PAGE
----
10. Placed the appliance back in her mouth and confirmed that it was a good fit; if it was a little off, one could gently warm the entire tray a little and place it back in the mouth
11. Appoint patient for impressions for a replacement appliance
Total time: 15-20 minutes. This repair should last a few weeks.
However, the most common 5-minute fix involved the use of a boil and bite temporary appliance. As an over the counter solution, Dan uses the NORAD boil-and-bite. They are inexpensive, quick and easy to insert, very retentive and can be fit in the patient’s mouth or on models. If fit indirectly, the thermoplastic material can be brought to a very high temperature (full boil), and adapted very accurately to the models, providing superb retention. The NORAD is also adjustable; advancement is accompanied with vertical increase so there is no impingement in the posterior. Information on the NORAD can be found at the following LINK:
Although several temporary appliances were mentioned, the most popular one was the MyTAP. Keith Thornton pointed out that the original MyTAP experienced a <2% breakage rate due to how it was molded. Since this was fixed, there have been no reports of breakage. He also pointed out that any trial appliance should be as effective as the permanent appliance otherwise the patient is being left under treated.
Daniel Klauer discussed his use of the 3rd Generation 3Shape Trios digital scanner, pointing out that no longer having patient models readily available posses some challenges for these repairs, but not often enough to warrant storing models. He has trialed the protocol of printing a second appliance for patients once the initial appliance proves effective and that has worked well for patients that have two homes, travel a lot for work and as a backup appliance.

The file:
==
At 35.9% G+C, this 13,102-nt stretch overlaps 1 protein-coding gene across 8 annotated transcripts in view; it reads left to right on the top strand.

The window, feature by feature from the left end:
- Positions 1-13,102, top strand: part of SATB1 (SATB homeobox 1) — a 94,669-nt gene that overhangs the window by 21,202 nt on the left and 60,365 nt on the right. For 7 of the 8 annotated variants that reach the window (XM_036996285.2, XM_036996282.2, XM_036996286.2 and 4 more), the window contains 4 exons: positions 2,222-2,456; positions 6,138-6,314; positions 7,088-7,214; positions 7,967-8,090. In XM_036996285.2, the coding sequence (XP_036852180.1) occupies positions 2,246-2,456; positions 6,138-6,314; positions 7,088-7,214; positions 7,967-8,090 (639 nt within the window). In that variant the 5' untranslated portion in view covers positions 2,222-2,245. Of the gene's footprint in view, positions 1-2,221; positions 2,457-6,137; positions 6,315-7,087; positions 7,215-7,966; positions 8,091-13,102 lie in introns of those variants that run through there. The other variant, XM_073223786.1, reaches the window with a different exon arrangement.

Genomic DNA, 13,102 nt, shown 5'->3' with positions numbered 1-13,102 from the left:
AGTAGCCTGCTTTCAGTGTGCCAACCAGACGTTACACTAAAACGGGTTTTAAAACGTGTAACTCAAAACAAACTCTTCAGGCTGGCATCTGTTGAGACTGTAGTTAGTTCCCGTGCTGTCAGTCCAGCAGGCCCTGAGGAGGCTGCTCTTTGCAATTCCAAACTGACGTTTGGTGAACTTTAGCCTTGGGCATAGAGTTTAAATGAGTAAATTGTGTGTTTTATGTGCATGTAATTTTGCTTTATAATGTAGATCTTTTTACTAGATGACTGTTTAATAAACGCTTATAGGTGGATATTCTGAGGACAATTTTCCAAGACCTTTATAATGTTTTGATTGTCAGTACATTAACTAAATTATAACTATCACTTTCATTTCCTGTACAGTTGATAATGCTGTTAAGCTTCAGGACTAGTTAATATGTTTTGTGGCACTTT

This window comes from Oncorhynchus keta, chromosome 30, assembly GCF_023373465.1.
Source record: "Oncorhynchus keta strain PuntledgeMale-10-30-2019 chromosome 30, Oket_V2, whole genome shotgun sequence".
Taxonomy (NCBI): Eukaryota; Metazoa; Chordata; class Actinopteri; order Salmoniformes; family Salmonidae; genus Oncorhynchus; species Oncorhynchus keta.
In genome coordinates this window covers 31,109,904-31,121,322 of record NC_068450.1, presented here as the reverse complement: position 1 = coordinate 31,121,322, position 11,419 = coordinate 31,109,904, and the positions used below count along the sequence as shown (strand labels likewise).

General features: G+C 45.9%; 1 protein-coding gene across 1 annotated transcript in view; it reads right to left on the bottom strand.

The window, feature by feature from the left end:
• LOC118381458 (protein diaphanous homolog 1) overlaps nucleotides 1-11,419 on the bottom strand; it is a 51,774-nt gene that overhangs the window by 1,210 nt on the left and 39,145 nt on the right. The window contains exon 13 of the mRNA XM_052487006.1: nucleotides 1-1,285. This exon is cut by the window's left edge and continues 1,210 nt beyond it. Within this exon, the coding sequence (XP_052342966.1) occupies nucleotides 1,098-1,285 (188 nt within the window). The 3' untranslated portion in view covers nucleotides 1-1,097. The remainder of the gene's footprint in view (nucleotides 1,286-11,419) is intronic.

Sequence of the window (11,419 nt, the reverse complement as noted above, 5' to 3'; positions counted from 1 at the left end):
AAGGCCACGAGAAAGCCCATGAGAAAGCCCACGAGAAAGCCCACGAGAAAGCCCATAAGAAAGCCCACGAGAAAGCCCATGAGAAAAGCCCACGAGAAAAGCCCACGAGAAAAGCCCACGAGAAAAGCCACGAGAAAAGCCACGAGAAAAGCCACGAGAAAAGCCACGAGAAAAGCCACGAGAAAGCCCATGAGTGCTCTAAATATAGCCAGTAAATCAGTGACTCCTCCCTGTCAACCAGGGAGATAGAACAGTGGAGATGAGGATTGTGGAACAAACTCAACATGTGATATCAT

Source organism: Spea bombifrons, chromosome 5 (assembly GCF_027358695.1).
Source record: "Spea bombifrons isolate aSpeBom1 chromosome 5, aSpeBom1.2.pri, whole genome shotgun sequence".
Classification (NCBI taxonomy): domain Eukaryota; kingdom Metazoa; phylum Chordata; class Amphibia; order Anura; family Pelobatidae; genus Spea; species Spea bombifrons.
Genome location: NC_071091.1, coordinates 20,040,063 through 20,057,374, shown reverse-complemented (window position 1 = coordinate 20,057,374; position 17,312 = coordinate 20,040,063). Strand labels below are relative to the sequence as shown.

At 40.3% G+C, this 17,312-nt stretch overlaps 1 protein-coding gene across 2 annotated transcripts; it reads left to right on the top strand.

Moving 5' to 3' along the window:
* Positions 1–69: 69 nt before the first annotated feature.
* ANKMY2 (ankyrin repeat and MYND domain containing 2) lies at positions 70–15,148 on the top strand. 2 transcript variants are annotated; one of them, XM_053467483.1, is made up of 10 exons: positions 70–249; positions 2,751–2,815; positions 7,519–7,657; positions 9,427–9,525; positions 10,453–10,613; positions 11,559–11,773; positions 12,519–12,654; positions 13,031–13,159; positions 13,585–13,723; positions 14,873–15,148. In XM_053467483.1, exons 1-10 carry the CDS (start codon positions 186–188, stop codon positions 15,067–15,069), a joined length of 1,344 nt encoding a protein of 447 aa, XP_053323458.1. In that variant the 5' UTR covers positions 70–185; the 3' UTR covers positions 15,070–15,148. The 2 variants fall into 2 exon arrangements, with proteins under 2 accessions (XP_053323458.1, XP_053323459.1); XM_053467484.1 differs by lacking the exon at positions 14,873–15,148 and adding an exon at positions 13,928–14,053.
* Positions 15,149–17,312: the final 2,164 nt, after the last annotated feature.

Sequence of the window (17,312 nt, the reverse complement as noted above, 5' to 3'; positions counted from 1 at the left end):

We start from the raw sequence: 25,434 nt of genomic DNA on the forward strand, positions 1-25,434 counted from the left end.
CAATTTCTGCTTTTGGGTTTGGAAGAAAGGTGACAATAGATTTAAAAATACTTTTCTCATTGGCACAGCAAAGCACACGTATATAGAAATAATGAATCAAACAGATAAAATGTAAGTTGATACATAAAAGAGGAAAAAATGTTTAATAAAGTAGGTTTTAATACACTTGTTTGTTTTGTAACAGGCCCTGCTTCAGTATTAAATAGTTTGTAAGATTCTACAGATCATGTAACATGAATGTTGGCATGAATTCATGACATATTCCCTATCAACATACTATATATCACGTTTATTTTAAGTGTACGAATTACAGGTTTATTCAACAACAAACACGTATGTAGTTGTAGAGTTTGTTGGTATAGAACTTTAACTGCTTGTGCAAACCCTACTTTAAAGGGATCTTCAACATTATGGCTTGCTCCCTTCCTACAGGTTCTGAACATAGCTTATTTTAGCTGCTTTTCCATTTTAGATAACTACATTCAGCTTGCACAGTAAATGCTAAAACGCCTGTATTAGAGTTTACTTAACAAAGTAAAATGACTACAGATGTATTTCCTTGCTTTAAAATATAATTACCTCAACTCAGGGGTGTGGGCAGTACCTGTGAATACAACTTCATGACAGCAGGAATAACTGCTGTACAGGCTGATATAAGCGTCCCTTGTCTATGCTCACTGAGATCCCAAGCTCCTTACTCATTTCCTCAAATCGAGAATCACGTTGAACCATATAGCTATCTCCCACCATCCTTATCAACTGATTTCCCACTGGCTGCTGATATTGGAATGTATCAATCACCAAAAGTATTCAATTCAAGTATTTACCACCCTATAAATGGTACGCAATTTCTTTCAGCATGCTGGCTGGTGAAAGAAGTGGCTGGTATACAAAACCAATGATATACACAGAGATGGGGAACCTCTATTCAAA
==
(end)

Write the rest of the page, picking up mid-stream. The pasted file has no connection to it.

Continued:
Dennis Marangos discussed the non-custom appliances offered by Myofunctional Research. For sleep patients, he specifically mentioned the Myo-OSA appliance. It is low cost at $75-90 Canadian, inserts in 2 minutes, and also works as a functional appliance to train the tongue in repositioning. More information on the Myo-OSA can be found at the following Link:
Barry Glassman discussed the Snore Hook, developed by Jim Boyd several years ago. It is a Thermocryl filled appliance that is fabricated on a patient’s models in 15 minutes or less. FDA approved for snoring and mild to moderate OSA, it is fully titratable, complies with all insurance guidelines (Medicare Approved) and the kit costs $59 USD. You can watch a video of how to fit this device onto a model at the following LINK: